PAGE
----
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Stephen Shirodkar
Stephen Shirodkar


iRacing is the leading sim racing game for your PC. Developed as a centralized racing and competition service, iRacing organizes, hosts and officiates online racing on virtual tracks all around the world. In the fast-paced world of eSports, iRacing is a one-stop-shop for online racing. We utilize the latest technologies to recreate our ever-expanding lineup of famed race cars and tracks from the comfort of your home. Simulate what a professional NASCAR driver experiences inside the seat of a stock car, or a Grand Prix driver sees over the dash. All of the details add up to a lineup of cars and tracks that are virtually indistinguishable from the real thing. This creates unmatched immersion when sim racers take the green flag in our online racing simulator. Although iRacing is an online racing simulator at heart, the value as a training tool is just as real. The best sim racers in the world compete on iRacing and you can watch the race broadcasts live on the iRacing eSports Network.


iRacing is a PC racing game that is used by professional drivers and casual gamers alike. Whether you are looking for the best online racing on your computer or prefer to compete against yourself and the clock, iRacing has you covered. All you need to start racing is a computer, driving wheel or controller, and an internet connection. The PC racing game has been running professional eSports series for over 10-years and is focused on growing this category of sim racing.

Racing games are a video game genre in which the player participates in a racing competition. They may be based on anything from real-world racing leagues to fantastical settings. They are distributed along a spectrum between more realistic racing simulations and more fantastical arcade-style racing games. Kart racing games emerged in the 1990s as a popular sub-genre of the latter. Racing games may also fall under the category of sports video games.

Arcade-style racing games put fun and a fast-paced experience above all else, as cars usually compete in unique ways. A key feature of arcade-style racers that specifically distinguishes them from simulation racers is their far more liberal physics. Whereas in real racing (and subsequently, the simulation equivalents) the driver must reduce their speed significantly to take most turns, arcade-style racing games generally encourage the player to "powerslide" the car to allow the player to keep up their speed by drifting through a turn. Collisions with other racers, track obstacles, or traffic vehicles is usually much more exaggerated than simulation racers as well. For the most part, arcade-style racers simply remove the precision and rigor required from the simulation experience and focus strictly on the racing element itself. They often license real cars and leagues, but are equally open to more exotic settings and vehicles. Races take place on highways, windy roads, or in cities; they can be multiple-lap circuits or point-to-point sprints, with one or multiple paths sometimes with checkpoints, or other types of competition, like demolition derby, jumping, or testing driving skills. Popular arcade-style racing franchises include Battle Gear, Out Run, Ridge Racer, Daytona USA, Need for Speed, Sega Rally, Cruis'n, Burnout, Rush, Midnight Club, and MotorStorm.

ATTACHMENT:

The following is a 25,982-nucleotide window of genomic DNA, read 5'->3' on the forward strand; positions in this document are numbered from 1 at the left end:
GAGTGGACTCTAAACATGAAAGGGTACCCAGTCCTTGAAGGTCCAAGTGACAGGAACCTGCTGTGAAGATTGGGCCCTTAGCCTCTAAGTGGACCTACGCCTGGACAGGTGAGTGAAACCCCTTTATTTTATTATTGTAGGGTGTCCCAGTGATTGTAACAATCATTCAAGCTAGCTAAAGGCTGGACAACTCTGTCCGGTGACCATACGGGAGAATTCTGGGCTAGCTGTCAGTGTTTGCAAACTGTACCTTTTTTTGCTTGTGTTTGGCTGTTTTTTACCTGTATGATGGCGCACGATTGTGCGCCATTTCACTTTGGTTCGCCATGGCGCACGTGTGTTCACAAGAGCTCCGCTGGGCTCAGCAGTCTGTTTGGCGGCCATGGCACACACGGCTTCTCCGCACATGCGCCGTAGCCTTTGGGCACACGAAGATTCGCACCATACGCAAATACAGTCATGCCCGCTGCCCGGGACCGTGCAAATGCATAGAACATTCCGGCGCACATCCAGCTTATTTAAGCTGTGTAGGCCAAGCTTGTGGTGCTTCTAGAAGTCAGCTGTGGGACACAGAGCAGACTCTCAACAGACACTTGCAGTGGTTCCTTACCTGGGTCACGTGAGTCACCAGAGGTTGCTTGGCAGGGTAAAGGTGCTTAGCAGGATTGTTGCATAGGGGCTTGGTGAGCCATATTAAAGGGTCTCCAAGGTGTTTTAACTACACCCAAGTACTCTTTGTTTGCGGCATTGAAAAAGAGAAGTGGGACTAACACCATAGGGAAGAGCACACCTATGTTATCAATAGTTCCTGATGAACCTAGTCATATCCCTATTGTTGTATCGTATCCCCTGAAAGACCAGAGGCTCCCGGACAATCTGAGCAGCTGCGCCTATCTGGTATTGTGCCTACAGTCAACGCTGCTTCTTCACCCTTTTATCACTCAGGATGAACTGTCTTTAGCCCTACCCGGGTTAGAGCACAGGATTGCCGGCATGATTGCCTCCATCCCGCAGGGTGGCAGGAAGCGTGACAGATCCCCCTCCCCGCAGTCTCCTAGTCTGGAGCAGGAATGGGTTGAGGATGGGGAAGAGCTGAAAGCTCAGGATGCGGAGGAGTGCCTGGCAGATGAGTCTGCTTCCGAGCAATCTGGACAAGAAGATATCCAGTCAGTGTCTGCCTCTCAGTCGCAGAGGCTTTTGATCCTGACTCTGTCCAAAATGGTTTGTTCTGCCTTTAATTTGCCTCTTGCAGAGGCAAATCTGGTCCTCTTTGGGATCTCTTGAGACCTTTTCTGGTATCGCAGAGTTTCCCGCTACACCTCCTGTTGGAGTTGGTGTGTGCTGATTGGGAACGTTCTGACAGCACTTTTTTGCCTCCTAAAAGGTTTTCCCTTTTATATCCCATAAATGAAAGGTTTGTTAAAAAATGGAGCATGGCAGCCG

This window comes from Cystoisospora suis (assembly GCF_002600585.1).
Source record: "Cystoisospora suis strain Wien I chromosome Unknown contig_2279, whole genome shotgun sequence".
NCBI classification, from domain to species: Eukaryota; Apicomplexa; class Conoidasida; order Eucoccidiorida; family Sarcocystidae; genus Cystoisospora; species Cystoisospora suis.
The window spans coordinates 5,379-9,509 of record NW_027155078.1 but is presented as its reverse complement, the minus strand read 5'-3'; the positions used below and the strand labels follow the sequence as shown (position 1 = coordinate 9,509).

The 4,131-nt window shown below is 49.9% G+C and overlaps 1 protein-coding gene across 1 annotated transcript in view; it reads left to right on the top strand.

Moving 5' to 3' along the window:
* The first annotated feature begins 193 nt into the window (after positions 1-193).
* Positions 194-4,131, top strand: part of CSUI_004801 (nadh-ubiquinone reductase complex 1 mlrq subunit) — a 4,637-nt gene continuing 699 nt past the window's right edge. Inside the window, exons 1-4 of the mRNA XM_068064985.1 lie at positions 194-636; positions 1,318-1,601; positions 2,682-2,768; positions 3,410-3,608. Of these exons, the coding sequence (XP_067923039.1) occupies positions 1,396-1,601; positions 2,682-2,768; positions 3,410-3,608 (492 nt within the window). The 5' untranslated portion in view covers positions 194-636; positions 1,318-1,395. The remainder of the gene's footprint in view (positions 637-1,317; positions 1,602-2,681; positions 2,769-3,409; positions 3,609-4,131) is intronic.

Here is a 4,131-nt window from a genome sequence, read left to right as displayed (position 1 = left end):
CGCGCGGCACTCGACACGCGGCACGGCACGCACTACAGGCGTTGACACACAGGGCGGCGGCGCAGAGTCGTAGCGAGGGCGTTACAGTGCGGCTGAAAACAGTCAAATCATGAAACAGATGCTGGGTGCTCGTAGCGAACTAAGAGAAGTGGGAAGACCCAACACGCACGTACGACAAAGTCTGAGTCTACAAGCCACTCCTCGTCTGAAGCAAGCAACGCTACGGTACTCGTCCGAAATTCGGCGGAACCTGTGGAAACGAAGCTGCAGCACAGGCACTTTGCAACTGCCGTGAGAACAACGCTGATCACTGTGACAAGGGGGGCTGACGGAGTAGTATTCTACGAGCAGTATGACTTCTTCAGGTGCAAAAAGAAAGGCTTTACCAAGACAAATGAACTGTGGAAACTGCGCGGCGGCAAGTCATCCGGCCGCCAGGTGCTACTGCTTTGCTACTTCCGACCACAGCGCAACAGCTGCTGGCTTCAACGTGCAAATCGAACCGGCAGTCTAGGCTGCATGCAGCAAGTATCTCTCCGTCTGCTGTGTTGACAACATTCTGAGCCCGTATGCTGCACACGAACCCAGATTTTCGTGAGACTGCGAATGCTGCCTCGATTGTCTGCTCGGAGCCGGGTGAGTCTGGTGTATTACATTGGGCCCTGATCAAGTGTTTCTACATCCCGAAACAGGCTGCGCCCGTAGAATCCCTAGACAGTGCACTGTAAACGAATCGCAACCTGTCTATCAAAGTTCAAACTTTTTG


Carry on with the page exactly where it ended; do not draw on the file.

Conversely, many arcade racing games in amusement arcades frequently use hydraulic motion simulator arcade cabinets that simulate the look and feel of driving or riding a vehicle. For example, a motorbike that the player sits on and moves around to control the on-screen action, or a car-like cabinet (with seats, steering wheel, pedals and gear stick) that moves around in sync with the on-screen action. This has been especially common for arcade racing games from Sega since the 1980s.[1][2] However, this can typically only be found in arcade racing games for amusement arcades, rather than arcade-style racing games for home systems.

During the mid-late 2000s there was a trend of new street racing; imitating the import scene, one can tune sport compacts and sports cars and race them on the streets. The most widely known ones are the Midnight Club 3: DUB Edition and the Midnight Club series, certain entries in the Need for Speed series, Initial D series, and the Juiced series.Some arcade-style racing games increase the competition between racers by adding weapons that can be used against opponents to slow them down or otherwise impede their progress so they can be passed. This is a staple feature in kart racing games such as the Mario Kart series, but this kind of game mechanic also appears in standard, car-based racing games as well. Weapons can range from projectile attacks to traps as well as non-combative items like speed boosts. Weapon-based racing games include games such as Full Auto, Rumble Racing, and Blur.